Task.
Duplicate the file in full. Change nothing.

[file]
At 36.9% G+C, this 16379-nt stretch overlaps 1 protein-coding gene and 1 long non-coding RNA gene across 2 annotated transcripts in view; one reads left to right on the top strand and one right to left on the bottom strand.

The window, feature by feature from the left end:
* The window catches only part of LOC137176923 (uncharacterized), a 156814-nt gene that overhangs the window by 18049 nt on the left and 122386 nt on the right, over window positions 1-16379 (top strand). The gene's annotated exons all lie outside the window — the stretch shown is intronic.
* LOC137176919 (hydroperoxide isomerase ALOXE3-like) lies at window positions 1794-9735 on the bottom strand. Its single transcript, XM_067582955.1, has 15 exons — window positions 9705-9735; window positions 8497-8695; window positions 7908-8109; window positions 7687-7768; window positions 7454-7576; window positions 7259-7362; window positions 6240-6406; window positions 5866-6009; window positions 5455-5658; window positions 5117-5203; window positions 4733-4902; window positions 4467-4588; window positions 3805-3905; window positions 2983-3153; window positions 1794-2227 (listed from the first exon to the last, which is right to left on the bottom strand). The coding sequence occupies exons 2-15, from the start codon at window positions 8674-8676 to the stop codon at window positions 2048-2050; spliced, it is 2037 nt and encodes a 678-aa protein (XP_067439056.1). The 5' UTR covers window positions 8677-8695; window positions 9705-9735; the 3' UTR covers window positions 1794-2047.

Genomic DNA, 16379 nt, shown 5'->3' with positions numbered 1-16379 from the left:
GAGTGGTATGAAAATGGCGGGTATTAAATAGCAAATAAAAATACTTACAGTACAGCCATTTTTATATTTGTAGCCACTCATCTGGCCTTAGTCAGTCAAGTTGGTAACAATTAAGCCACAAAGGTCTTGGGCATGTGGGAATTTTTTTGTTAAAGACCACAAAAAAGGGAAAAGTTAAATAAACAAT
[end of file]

At 36.9% G+C, this 16379-nt stretch overlaps 1 protein-coding gene and 1 long non-coding RNA gene across 2 annotated transcripts in view; one reads left to right on the top strand and one right to left on the bottom strand.

The window, feature by feature from the left end:
* The window catches only part of LOC137176923 (uncharacterized), a 156814-nt gene that overhangs the window by 18049 nt on the left and 122386 nt on the right, over window positions 1-16379 (top strand). The gene's annotated exons all lie outside the window — the stretch shown is intronic.
* LOC137176919 (hydroperoxide isomerase ALOXE3-like) lies at window positions 1794-9735 on the bottom strand. Its single transcript, XM_067582955.1, has 15 exons — window positions 9705-9735; window positions 8497-8695; window positions 7908-8109; window positions 7687-7768; window positions 7454-7576; window positions 7259-7362; window positions 6240-6406; window positions 5866-6009; window positions 5455-5658; window positions 5117-5203; window positions 4733-4902; window positions 4467-4588; window positions 3805-3905; window positions 2983-3153; window positions 1794-2227 (listed from the first exon to the last, which is right to left on the bottom strand). The coding sequence occupies exons 2-15, from the start codon at window positions 8674-8676 to the stop codon at window positions 2048-2050; spliced, it is 2037 nt and encodes a 678-aa protein (XP_067439056.1). The 5' UTR covers window positions 8677-8695; window positions 9705-9735; the 3' UTR covers window positions 1794-2047.

Genomic DNA, 16379 nt, shown 5'->3' with positions numbered 1-16379 from the left:
GAGTGGTATGAAAATGGCGGGTATTAAATAGCAAATAAAAATACTTACAGTACAGCCATTTTTATATTTGTAGCCACTCATCTGGCCTTAGTCAGTCAAGTTGGTAACAATTAAGCCACAAAGGTCTTGGGCATGTGGGAATTTTTTTGTTAAAGACCACAAAAAAGGGAAAAGTTAAATAAACAAT